Books may prove useful references for researching whiskey. No matter what aspect of whiskey interests you, from history to tales to how to create your tasting notes, you will find a book to satisfy your curiosity. Maybe there are just too many books as well. When faced with too many options, it can be difficult to decide where to begin. For this reason, we have hand-picked a list of 10 books that no whiskey enthusiast should be without. All you need to do is kick back with a book in one hand and a glass of whiskey in the other.
Lew Bryson’s Whiskey A Master Class
Pete Stanton, head bartender at Ai Fiori at The Langham in New York City, notes that while there is no shortage of wonderful whiskey books, “Whiskey Master Class” by Lew Bryson stands out as the most compact and well-written all-around whiskey compendium. Anyone interested in whiskey, from the aspiring barman to the connoisseur, should read this.
For more, Stanton says, “It’s an easy read that gives the clearest summary of manufacturing, materials, styles, and taste. Bryson has mastered the art of condensing vast amounts of information into manageable chunks that can be understood by everyone. The technical components of whiskey education are simplified in ‘Whiskey Master Class,’ making it easier for the reader to grasp the essential differences between whiskies.
The Ultimate Handbook for Single Malt Addicts
The picturesque country where the ‘Water of Life’ has its roots is also honored in this way. Beginning with an overview of the distillation process and a brief history of the noble spirit, the meat of the book is a travelogue through the various whiskey-producing regions of Scotland. Discover how distilleries located just a few miles apart can produce single malts that are remarkably diverse in flavor and character by embarking on a journey across the Highlands and the Islands, Speyside, Perthshire, Campbeltown, and more. Scotch Whiskey is a beautifully illustrated and informative guide to the history and culture of a liquor that is truly wonderful.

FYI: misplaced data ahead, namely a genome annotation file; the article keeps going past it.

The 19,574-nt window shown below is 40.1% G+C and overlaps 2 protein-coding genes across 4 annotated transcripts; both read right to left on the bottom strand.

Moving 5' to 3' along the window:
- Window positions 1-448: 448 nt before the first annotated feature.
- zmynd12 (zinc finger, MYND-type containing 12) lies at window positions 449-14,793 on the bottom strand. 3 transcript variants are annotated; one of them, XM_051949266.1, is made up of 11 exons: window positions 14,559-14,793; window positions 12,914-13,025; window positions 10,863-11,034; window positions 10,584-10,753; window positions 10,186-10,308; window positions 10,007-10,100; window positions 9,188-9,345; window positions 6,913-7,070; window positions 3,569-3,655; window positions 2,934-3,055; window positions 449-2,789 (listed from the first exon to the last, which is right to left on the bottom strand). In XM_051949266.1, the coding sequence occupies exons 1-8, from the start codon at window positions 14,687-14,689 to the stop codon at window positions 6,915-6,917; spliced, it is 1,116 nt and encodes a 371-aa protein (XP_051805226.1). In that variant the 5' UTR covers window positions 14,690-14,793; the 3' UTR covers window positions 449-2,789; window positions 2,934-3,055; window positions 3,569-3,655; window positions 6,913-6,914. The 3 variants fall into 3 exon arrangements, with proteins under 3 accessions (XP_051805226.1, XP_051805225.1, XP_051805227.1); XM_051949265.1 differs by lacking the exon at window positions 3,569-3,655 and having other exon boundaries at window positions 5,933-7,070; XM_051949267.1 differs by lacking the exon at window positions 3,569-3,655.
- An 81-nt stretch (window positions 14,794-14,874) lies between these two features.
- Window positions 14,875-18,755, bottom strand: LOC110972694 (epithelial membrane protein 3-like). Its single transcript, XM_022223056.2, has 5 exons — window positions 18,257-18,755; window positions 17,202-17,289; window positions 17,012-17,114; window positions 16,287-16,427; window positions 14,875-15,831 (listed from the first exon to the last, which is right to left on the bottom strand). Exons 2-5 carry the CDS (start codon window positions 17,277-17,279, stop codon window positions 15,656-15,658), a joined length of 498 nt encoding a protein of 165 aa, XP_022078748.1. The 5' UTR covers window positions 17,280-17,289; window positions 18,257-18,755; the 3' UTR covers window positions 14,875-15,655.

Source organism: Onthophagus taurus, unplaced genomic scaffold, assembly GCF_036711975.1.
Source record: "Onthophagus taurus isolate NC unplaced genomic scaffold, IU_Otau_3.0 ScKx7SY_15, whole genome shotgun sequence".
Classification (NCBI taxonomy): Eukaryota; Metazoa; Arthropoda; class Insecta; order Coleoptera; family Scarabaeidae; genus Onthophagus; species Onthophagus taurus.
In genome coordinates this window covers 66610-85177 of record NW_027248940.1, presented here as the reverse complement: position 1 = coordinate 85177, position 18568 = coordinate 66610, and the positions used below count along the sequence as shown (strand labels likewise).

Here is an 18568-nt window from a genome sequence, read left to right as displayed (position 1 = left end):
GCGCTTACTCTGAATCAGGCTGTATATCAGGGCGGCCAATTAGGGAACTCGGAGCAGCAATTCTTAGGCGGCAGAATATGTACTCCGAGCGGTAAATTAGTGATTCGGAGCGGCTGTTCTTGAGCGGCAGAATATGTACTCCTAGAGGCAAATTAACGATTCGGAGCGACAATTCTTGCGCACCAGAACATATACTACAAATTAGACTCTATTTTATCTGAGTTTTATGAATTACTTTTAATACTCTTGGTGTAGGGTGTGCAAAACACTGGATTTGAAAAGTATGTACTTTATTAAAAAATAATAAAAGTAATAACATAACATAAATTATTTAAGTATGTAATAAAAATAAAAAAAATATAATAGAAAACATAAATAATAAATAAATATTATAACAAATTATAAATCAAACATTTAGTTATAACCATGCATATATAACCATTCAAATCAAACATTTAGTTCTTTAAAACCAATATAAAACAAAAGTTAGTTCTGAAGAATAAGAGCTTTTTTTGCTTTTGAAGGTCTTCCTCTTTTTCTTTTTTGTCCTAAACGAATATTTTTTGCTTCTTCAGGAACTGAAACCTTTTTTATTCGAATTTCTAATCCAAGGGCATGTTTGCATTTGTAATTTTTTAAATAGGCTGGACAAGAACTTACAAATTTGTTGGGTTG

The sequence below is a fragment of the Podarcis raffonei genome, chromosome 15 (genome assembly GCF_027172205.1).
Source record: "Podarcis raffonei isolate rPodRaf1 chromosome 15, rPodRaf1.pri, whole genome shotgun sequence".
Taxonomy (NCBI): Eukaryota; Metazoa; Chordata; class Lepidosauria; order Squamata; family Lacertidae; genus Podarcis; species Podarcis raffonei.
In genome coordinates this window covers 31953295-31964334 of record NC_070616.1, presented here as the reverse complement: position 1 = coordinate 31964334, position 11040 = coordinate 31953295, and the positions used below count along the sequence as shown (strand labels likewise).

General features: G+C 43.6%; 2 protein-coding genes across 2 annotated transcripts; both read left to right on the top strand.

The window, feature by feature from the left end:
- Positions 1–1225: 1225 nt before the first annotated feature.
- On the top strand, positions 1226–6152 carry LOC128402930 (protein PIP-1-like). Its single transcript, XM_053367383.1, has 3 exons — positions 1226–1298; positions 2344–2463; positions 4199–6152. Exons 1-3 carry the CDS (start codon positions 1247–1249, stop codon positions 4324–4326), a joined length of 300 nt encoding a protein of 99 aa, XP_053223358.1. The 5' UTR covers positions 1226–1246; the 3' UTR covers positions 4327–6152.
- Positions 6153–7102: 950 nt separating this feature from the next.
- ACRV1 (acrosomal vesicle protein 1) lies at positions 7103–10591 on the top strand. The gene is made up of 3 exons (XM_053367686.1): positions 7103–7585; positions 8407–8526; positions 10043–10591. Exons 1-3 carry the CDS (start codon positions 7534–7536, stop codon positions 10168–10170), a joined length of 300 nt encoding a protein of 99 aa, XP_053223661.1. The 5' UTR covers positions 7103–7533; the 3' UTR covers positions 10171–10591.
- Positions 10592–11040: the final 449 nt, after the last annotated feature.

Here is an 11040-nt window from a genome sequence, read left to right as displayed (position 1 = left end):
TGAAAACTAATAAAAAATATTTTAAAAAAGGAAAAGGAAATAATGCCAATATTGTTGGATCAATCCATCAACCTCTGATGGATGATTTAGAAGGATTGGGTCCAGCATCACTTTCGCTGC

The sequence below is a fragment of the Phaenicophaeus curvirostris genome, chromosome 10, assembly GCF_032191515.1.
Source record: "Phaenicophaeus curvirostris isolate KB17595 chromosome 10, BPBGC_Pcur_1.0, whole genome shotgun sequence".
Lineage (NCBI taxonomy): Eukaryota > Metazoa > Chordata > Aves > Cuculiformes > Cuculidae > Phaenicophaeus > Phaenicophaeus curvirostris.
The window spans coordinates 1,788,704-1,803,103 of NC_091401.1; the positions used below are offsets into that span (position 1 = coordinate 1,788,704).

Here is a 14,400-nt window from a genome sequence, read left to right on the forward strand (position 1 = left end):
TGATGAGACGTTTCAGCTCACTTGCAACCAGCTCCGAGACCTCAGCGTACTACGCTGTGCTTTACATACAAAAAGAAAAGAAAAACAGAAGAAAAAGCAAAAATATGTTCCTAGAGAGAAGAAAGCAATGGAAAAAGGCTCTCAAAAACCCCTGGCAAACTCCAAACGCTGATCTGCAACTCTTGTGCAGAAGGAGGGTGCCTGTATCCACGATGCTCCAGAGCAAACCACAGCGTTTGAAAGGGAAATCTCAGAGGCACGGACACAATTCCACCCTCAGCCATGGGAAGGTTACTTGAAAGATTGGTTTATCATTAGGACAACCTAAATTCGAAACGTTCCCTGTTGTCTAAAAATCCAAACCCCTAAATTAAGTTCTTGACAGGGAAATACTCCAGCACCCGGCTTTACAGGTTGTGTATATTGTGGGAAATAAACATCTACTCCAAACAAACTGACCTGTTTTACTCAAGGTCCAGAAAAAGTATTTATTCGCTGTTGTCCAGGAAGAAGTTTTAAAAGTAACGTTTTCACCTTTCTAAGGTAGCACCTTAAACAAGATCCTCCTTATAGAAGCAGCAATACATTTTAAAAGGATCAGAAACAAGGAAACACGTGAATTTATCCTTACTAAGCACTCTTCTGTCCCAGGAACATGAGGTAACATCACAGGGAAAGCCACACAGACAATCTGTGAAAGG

British Whiskey Distilleries, by Alfred Barnard
United Kingdom whiskey distilleriesThis book from 1887 is much more than a simple time capsule. An exhaustive look into the origins of whiskey making in Scotland. Over two years, Barnard visited nearly all of the 162 whiskey distilleries in the UK then. That’s not easy to do even with modern transportation means, let alone support. Each distillery is described in detail, from the means of arrival (by ship or on foot) to output levels and tidbits of trivia. It’s like a whole new dimension of whiskey has opened up.
Charles Maclean’s Whiskey Tales
If you’re looking for a “fireside whiskey book,” this is it. This is something that ought to be in every house. The lack of sophistication is part of its allure. Numerous stories and anecdotes are included, and they are recounted in the style of a conversation with an old friend. Charles Maclean remains one of the best whiskey writers in the country, and while this might not qualify as his greatest seminal work, it is nonetheless enjoyable. The author has a great appreciation for the traditions of aqua vitae, and she writes about its history, poetry, and illegal trade with a keen eye for detail. Beautiful work.